Wow, I never knew that there is a different precription for lenses and for galsses. I though it was one and the same. I wear both glasses and lenses, and since I recently took to buying most of my things online, I am contemplating buying lenses online too. not being able to convert glasses to lenses would complicate things. I will be needing your help when it’s time to order lenses. Thanks for offering this service!

    • Julie says:

      Hi Ben! Hasn’t online shopping made things so much easier for us? I’m glad you found my site. I look forward to helping you with your prescription 🙂

  • Jackie says:

    Great informative post. I actually think i did this years ago. (when contacts initially became available online). It always bugged me that my eye doc tried to wring more money out of me as well. When I figured it out and tried to get the prescription, they wanted to charge me for another appointment. Thanks for the educational post. I think many will benefit from it.

    • Julie says:

      There’s a lot of ways in which your optometrist can and can’t charge you.

      For example, if you pay for an eye exam, that typically doesn’t include your contact lens prescription. They can’t charge your for your contact lens prescription itself, but they can charge you for the visit that is required for them to determine your contact lens prescription.

      I know in some places, it gets a little sketchy, and you get charged for a contact lens assessment, but they don’t really assess you, they just assume all the details and simply write you a prescription. In that case it may seem like you just paid extra to get a contact lens prescription, but that’s only because the doctor skipped a few steps…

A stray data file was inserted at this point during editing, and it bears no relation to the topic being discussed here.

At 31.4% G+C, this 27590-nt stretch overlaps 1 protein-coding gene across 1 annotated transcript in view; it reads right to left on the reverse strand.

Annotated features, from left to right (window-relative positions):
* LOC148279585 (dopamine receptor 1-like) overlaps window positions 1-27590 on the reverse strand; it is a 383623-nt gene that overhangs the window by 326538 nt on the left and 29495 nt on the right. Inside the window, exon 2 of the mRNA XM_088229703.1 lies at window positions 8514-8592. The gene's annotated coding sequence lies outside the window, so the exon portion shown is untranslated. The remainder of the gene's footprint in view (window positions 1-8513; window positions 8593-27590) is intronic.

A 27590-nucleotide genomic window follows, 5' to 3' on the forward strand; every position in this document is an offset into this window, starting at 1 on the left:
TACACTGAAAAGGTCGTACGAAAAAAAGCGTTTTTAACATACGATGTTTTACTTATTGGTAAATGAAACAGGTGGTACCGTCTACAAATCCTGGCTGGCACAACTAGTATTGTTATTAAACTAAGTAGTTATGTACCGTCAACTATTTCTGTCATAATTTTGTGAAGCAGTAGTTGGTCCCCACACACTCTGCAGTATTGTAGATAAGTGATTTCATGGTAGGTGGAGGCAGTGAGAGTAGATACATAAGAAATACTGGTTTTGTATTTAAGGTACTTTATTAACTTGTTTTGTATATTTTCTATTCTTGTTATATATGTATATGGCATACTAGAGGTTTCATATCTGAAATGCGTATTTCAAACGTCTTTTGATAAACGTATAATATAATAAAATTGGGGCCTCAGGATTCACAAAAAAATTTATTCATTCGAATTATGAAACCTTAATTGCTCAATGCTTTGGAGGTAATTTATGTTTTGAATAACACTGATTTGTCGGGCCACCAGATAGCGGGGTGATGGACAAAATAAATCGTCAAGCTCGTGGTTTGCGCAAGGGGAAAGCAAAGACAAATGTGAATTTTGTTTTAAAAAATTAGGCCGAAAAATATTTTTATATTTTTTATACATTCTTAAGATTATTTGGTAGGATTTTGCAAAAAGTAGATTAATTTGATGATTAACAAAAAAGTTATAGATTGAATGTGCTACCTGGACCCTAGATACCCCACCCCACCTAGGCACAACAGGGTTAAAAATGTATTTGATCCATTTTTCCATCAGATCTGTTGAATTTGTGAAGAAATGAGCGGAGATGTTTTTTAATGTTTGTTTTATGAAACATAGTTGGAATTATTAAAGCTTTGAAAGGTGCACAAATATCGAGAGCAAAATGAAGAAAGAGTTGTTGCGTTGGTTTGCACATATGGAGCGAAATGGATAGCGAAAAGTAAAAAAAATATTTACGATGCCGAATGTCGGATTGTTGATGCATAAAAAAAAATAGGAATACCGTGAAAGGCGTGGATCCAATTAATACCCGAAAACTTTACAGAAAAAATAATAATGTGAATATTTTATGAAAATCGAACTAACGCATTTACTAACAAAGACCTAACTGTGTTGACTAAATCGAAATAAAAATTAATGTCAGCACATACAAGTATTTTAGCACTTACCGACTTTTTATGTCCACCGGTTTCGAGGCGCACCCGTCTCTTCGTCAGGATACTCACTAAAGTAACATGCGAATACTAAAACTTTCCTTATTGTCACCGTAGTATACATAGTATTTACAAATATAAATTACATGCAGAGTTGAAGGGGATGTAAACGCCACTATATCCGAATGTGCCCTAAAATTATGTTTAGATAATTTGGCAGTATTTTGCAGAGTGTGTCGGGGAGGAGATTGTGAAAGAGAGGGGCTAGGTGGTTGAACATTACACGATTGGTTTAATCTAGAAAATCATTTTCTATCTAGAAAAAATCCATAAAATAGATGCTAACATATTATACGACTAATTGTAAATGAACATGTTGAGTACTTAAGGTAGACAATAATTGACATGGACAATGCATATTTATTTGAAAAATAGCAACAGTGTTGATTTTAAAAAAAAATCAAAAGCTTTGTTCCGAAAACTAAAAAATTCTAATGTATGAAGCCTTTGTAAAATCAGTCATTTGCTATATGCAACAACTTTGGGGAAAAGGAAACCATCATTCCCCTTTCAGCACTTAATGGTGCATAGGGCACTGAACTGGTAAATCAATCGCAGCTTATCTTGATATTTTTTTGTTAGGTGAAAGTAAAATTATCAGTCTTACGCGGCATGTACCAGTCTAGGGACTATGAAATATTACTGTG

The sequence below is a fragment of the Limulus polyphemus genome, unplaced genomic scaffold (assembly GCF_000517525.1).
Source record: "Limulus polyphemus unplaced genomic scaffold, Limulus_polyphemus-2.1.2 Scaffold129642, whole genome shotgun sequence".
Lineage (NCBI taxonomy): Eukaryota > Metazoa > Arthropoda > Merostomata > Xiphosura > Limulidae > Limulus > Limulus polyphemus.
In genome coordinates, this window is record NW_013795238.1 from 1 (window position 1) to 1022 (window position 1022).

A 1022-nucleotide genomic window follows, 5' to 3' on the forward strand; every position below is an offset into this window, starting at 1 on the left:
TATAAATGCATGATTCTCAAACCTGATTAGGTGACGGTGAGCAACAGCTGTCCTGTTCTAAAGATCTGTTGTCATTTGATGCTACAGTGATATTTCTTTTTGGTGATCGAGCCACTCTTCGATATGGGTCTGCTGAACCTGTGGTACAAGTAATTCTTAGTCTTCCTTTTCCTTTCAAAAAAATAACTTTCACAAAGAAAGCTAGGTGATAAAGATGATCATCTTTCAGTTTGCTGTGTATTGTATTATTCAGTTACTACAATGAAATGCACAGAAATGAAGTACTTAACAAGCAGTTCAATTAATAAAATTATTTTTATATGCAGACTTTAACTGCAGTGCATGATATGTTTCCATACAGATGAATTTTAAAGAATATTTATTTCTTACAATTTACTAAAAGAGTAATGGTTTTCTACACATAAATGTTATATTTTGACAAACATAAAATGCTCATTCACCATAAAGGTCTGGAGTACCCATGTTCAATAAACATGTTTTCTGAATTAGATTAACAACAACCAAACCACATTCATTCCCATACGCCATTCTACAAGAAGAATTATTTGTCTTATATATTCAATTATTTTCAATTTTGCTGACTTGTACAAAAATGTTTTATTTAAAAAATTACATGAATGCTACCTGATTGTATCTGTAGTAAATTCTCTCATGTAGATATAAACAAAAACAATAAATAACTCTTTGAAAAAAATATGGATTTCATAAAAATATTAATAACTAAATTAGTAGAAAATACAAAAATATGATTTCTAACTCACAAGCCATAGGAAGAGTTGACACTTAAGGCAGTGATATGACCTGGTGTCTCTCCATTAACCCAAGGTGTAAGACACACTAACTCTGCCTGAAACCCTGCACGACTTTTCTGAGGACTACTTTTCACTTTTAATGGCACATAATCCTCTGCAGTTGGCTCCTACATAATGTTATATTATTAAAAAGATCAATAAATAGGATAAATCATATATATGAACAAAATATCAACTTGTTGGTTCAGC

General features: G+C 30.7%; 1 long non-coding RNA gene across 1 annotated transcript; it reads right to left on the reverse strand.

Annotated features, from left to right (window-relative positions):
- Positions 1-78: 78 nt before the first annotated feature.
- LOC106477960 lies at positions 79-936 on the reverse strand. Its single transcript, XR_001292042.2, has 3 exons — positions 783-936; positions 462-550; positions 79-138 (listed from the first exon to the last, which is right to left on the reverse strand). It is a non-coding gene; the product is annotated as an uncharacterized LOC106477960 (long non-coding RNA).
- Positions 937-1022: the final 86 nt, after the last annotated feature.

No two eye doctors are the same. Some like to follow the rules, and others like to bend them. That’s why it’s important to be careful and stay informed out there.

  • Marlaine says:

    I was really hoping to be able to get contact lenses now after wearing glasses for about 10 years. But at my latest appointment the optometrist said the likelihood of me being happy with contacts was about 10% — I am near-sighted in one eye, far sighted in the other. Both are minimal – I wear glasses to stop me from getting headaches. I can see fine without them. I’m tired of glasses though. Do you think maybe I should just push forward to try them out? Request the prescription regardless and order some to try out?

    • Julie says:

      Hi Marlaine, what an interesting story! Has your doctor explained to you why he/she thinks that you’d be a poor candidate for contact lenses? From the information that you’ve presented, I don’t see why you wouldn’t be a great candidate.

      In fact, contact lenses are often recommended for people who have large differences in prescriptions between the two eyes. Why? Because when the prescriptions are very different, especially if one eye is nearsighted and the other is farsighted, glasses create a difference in magnification/minification between the two eyes. This can be very uncomfortable for some. Contact lenses don’t create this problem at all (is has to do with how close they are to your eyes).

      And finally, the people who tend to succeed with contact lenses the most, are the people who are the most motivated to succeed. You definitely seem to be motivated to try contact lenses. If your doctor allows, and you trial contacts under his/her supervision, I think you’ve got nothing to lose!

      Hope that helps 🙂